Revival at Mazda: New CX-5 Results in Highest Production Target in 5 Years

Posted by Stephen On Wednesday, March 21st, 2012

Mazda’s acclaimed CX-5 is leading a revival in the brand. The Skyactiv Demio may have been a more significant model since it introduced this new super-efficient ICE technology to the world, but it failed to lift Mazda out of its sales malaise in 2011.

But here we are in 2012. The new CX-5 launch has been a great success in Japan with sales outstripping Mazda’s own projections. Another significant factor is that the CX-5 “clean” diesel may well start to turn the tide that has been running strongly against diesel-engined vehicles in Japan during recent years. Diesels have become almost impossible to register in Japan’s major metropolitan areas, but the CX-5 diesel could well reverse this trend.

Mazda is looking to produce over 900,000 vehicles in Japan for the first time in 5 years. Projected production of 920,000 vehicles in 2012 would put it at 8.5% higher than 2011. Mazda has already had to increase production by 40,000 units at the start of 2012. Mazda has been taking on new employees and cutting back on vacation days to meet demand.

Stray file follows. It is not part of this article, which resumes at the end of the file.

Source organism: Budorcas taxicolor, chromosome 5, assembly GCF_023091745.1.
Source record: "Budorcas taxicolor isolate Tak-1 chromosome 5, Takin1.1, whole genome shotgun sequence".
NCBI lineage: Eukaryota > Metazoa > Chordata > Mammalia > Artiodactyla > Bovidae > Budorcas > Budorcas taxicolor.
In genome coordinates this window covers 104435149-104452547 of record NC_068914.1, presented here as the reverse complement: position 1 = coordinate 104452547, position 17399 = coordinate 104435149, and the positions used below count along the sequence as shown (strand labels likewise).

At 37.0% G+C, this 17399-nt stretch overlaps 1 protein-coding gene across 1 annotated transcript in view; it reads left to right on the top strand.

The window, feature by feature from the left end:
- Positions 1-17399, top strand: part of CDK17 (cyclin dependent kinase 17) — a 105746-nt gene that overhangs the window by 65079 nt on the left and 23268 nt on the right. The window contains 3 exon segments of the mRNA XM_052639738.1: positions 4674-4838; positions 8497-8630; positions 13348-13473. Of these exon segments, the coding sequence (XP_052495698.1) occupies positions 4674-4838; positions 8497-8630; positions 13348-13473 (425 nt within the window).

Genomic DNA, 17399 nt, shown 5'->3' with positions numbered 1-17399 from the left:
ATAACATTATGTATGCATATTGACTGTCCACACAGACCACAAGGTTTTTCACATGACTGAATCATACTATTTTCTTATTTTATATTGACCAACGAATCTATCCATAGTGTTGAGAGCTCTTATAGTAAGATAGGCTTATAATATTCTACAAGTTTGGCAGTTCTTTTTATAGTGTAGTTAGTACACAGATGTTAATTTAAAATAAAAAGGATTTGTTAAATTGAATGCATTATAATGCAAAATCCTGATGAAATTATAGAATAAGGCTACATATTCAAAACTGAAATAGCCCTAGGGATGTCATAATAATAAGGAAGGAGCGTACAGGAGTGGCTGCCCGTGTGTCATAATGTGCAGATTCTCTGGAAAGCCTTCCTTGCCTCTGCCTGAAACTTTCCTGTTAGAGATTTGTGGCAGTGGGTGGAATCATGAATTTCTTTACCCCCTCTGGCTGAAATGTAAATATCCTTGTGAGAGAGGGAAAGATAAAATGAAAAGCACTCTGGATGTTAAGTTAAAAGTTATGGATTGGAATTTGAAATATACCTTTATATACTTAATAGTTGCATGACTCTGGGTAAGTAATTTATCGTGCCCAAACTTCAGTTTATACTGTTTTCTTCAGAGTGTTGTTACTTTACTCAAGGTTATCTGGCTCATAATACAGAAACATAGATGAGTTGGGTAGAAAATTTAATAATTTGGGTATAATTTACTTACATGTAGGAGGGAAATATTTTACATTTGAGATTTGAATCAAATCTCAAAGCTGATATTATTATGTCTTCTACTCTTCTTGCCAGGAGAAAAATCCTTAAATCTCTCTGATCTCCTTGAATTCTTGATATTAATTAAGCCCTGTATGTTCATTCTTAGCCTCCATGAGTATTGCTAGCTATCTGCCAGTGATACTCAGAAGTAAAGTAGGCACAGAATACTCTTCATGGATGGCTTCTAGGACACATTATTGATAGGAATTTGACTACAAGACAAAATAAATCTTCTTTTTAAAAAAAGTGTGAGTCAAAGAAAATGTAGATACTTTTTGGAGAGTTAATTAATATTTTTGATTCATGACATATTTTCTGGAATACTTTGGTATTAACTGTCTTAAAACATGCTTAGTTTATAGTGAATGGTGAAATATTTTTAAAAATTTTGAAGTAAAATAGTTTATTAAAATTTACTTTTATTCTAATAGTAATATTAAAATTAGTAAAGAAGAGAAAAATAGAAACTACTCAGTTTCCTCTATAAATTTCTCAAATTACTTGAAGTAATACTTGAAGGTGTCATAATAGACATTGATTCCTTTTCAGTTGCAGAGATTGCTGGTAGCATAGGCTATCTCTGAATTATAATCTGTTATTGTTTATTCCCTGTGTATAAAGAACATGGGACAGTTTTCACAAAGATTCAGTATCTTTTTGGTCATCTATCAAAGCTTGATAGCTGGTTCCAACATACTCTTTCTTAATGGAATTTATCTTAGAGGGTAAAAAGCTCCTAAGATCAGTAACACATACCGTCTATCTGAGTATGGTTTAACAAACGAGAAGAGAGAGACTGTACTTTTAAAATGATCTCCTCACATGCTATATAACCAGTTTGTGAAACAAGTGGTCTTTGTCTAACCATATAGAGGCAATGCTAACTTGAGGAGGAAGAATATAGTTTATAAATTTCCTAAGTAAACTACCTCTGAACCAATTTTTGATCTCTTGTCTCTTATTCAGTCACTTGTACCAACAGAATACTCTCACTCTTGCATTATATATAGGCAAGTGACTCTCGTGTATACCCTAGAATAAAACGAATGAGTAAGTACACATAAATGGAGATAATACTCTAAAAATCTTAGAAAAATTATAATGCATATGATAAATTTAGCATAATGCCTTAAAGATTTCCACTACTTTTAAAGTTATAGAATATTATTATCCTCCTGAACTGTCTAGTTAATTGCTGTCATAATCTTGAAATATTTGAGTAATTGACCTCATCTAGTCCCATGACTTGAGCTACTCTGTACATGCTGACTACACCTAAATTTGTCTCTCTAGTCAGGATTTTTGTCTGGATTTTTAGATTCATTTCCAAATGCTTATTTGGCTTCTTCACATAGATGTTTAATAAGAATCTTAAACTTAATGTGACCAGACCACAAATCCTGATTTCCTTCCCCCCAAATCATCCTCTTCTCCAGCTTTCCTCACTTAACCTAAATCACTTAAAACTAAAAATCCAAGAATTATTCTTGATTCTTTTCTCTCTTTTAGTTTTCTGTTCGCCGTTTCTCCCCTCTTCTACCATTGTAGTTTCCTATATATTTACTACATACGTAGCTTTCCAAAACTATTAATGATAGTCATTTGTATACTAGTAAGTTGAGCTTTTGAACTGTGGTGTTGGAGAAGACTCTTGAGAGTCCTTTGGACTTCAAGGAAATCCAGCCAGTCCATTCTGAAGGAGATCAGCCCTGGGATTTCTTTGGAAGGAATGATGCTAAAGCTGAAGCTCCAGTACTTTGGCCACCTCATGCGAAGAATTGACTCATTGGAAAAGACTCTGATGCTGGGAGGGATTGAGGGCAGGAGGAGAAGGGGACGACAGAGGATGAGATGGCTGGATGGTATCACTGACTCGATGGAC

I suspect the improving exchange rate has also helped. A change in Bank of Japan policy has seen the exchange rate against the benchmark US dollar shift from the 75 mark, where it had been languishing for quite a number of months, back up to 83. The Yen is still strong in historical terms, but the change in the outlook must encourage manufacturers like Mazda who ship a lot of their production to foreign markets for sale.

All I would add here is that it’s good to see Mazda doing well. They have really been plowing a different furrow compared with the market leader, Toyota. While everyone else has been running after the latest glamorous greentech — be it hybrids or pure electric — Mazda has been plodding along eking out every last drop of efficiency from the humble ICE.

Perhaps Skyactiv doesn’t have the same ring as “EV”, but I for one think Mazda’s approach of cost-efficient refinement of existing technology makes a lot of business sense.

Zoom! Zoom!

Source: Chugoku Shinbun (Japanese)

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